First stop is Cleveland Friends Meeting, then on to Lourdes College at the western end of the state, just south of Detroit and Ann Arbor (which I hope to get up to to visit my old college friend Walburga). Sounds like Lourdes has done a lot of preparation for my Monday evening lecture there. They're is a Franciscan school, justice a core value. Will they be open to the idea of reparations? I'll see how I'm led. Already thinking I may read the family court chapter. Suggestions?

After Lourdes it's back east to visit Indiana University of Pennsylvania (IUP), this set up by a Anne, a Quaker woman I haven't met yet. She writes that she wants to bring the book's perspective to her neck of the woods. A neck with some, you know, red on it, she says.

Well alright. She's worked hard to make it happen and I can't wait to meet her.

These good people are like boulders in a river, each a part of the makeshift bridge I cross on. But where, what, is the other side? I don't know. I hop to the foothold, and then look ahead. (I wrote hope instead of hop there.)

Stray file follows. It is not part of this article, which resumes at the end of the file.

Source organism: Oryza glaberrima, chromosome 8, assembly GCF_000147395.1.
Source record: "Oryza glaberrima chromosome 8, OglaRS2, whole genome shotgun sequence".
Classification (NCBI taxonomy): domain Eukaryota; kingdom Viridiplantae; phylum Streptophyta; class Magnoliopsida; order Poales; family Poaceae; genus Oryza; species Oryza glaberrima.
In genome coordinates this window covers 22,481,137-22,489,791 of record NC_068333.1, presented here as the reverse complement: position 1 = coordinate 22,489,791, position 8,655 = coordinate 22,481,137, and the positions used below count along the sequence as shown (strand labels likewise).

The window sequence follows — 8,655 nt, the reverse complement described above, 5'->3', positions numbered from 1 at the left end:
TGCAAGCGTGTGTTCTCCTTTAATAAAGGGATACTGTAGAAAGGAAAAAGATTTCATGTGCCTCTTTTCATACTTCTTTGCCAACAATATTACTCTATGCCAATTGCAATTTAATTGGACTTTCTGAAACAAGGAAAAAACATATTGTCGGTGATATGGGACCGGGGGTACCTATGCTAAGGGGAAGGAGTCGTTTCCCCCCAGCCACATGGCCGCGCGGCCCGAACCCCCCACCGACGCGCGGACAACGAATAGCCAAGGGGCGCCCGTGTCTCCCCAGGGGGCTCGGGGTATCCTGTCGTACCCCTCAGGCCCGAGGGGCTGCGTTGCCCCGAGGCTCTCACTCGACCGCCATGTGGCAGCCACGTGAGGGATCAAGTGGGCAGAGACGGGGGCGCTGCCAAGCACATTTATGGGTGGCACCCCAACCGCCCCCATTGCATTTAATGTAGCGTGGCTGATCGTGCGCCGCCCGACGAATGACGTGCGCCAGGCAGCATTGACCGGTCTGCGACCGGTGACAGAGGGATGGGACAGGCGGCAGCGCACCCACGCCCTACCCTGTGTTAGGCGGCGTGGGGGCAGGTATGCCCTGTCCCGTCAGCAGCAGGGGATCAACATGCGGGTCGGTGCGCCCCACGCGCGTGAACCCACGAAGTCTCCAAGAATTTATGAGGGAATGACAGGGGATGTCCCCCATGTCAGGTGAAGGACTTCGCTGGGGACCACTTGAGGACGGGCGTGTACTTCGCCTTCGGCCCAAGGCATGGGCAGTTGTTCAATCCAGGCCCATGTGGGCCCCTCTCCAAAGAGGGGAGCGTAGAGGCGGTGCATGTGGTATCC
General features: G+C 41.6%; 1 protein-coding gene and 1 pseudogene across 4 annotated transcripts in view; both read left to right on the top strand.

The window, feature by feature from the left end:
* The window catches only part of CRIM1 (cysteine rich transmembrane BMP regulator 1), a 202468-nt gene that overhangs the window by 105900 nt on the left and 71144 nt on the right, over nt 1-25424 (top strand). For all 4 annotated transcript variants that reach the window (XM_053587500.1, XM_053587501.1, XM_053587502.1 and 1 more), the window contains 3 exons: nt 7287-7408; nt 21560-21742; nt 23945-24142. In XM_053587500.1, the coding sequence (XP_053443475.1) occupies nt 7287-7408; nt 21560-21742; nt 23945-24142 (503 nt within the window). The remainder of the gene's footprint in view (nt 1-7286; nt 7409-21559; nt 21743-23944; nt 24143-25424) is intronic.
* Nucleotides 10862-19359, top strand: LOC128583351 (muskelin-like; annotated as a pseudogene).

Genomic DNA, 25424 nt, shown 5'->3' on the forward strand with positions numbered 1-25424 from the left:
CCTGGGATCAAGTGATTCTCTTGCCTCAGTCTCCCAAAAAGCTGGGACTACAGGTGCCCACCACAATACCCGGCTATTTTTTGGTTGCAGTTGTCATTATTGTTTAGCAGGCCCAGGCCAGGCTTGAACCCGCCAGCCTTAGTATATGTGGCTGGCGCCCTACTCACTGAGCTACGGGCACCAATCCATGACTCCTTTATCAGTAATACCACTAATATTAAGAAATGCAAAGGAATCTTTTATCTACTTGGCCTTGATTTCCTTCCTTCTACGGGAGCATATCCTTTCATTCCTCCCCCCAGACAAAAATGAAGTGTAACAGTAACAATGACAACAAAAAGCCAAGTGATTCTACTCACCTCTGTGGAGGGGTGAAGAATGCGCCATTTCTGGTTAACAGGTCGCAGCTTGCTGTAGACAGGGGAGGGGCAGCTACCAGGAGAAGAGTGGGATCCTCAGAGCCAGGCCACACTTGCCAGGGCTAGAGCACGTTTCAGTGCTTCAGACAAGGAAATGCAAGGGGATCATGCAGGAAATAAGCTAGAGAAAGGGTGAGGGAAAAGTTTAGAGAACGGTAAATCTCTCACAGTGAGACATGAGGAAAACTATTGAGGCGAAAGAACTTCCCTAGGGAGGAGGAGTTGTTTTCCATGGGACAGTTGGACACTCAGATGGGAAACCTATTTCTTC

a Diamond

Kaki came back from two weeks away, most of them in Philly, with a veritable Easter basket full of treats: photos of the boys at baseball practice, and with the photos her descriptions and stories.

If you read the book you know how desperately we wanted them to have more time outdoors, playing and learning and extending their boundaries. I guess we just needed to be patient.

I wrote this already but I'll write it again - God Bless their coach Kevin, and all the people who coach children's sports. Twenty kids went out for the team. Only about half that could make it. His criteria? No missed practices.

The boys didn't miss a practice, and neither did their mom. Because you know Tahija's not about to let stay down at the field, after dark, for hours. And last night, Kaki said, some guy was there with his pit bull terrier running loose and Tahija and her friend called the cops on him because not only was the dog running loose, and with all those kids around, he looked starved.